Centene (NYSE:CNC) reported better-than-hoped results thanks to surging Medicaid enrollment tied to the launch of Obamacare last fall.
The private Medicaid insurer's results came after UnitedHealth Group (NYSE:UNH), the largest U.S. insurer, reported that Medicaid was its best growing insurance business last quarter.
Despite the highly publicized jump in Medicaid enrollment, investors were apparently caught flat footed. Shares soared more than 12% by mid-day. Given the big pop, let's take a closer look at Centene's first quarter results.
A big bump to sales and earnings
Private Medicaid insurers like Centene do all the work behind the scenes for state Medicaid programs. States contract with providers like Centene, United Healthcare, and Molina (NYSE:MOH) to administer those programs, paying a fee based on the number of Medicaid members signed up in each state.
In the first quarter, membership in plans run by Centene climbed 13% to nearly 2.9 million people. 218,000 of those new members were covered by Centene's Medicaid plans. The significant hike in enrollees led to revenue climbing a third to $3.35 billion.
Even better, the costs associated with providing care to those Medicaid members fell. The medical care ratio, or MCR, declined by almost one percentage point from last year.
That led to earnings per share reaching $0.57, up from $0.44 last year, and nicely above Wall Street's pre-earnings expectations for $0.45.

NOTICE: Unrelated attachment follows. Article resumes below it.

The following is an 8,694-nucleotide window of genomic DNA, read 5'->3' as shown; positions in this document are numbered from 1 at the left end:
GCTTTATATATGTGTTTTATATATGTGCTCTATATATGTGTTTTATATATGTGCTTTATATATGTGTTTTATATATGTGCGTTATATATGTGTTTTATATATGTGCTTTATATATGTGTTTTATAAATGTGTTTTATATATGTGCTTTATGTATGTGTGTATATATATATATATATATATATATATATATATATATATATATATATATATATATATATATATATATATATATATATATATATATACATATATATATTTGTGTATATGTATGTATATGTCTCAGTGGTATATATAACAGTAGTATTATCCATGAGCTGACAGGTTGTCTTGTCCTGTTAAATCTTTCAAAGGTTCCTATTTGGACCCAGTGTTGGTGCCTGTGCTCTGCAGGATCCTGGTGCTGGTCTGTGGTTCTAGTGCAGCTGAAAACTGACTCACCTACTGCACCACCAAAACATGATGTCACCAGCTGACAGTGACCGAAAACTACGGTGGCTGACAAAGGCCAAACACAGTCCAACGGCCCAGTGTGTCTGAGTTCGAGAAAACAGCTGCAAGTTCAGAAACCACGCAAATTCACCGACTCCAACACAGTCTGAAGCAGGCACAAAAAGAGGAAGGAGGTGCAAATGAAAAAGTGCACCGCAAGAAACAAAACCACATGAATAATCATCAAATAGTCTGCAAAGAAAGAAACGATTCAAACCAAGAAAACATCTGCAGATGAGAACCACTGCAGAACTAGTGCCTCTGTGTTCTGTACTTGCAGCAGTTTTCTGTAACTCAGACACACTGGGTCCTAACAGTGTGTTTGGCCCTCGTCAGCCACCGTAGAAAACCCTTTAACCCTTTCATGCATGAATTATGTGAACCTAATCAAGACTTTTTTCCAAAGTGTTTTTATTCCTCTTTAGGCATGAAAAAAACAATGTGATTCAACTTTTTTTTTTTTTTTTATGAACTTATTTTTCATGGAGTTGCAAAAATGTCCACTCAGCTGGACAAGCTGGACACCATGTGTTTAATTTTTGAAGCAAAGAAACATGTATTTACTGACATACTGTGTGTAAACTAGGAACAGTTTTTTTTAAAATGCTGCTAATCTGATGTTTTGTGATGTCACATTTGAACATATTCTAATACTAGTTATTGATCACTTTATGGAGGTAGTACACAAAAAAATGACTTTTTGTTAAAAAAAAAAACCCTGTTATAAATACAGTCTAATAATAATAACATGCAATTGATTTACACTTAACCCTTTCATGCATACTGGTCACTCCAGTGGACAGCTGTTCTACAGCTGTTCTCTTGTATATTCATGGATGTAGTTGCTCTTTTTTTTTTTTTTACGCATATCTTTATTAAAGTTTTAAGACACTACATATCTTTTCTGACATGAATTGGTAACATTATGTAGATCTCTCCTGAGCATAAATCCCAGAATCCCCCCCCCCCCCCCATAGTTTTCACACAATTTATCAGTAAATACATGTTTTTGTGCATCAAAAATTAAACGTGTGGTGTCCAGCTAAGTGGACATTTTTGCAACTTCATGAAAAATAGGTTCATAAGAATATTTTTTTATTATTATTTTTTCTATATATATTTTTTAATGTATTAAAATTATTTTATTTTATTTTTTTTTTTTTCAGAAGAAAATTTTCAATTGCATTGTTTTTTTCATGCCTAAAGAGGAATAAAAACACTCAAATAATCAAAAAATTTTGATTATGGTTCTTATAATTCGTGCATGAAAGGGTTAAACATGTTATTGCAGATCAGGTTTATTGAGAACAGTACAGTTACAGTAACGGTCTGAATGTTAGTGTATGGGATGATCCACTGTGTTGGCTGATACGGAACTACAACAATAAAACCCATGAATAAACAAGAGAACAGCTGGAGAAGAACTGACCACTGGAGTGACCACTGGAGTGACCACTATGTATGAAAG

Importantly, the results were strong enough to support Centene upping its full year revenue forecast to $14.2 billion to $14.8 billion. Overall, Centene expects earnings per share to total $3.60 to $3.90 this year. That's up from its earlier prediction of $13.8 billion to $14.3 billion in sales and $3.50 to $3.80 per share in earnings. Given the Street is expecting just $3.62, analysts are likely already updating their models to reflect the potential upside opportunity.
An industry-wide boom
According to the Center for Medicaid and Medicare Services, or CMS, 3 million people signed up for Medicaid following the launch of Obamacare last fall. That growth came in spite of many states opting out of the reform law's Medicaid expansion, which included increasing eligibility to those earning up to 138% of the federal poverty line.
That expansion means that the industry is enjoying the biggest gift since managed Medicaid was introduced in the 1980's.
The first quarter results will give investors additional clarity into how this jump in sales will translate into profit. The early read last quarter, which included new members added in the fourth quarter, was overwhelmingly positive.
At Molina, sales jumped to $1.7 billion in the fourth quarter, up from $1.58 billion a year ago. That lifted full year sales from $5.9 billion to $6.58 billion. While that's solid growth, sales this year should accelerate significantly.
In February, Molina updated its full year 2014 guidance. Molina expects sales to hit $9.9 billion, leading to EPS of between $4 and $4.5. If Molina can deliver on that forecast, it will mark a big improvement from the $3.13 the company posted in 2013.
So far signs suggest that the industry's growth will indeed impress. UnitedHealth Group told investors last week that while commercial enrollment in its plans slumped last quarter, Medicaid enrollment grew 10%. As a result, United's Medicaid revenue grew 17% to $5.2 billion.
Fool-worthy final thoughts
Private Medicaid is a low margin business. Operating margin at Centene and Molina is substantially lower than the much more diversified United Healthcare.
As a result, Centene's business is one uniquely driven by volume, and that's in no short supply this year following the enrollment pop. That suggests investors should continue to be rewarded throughout 2014.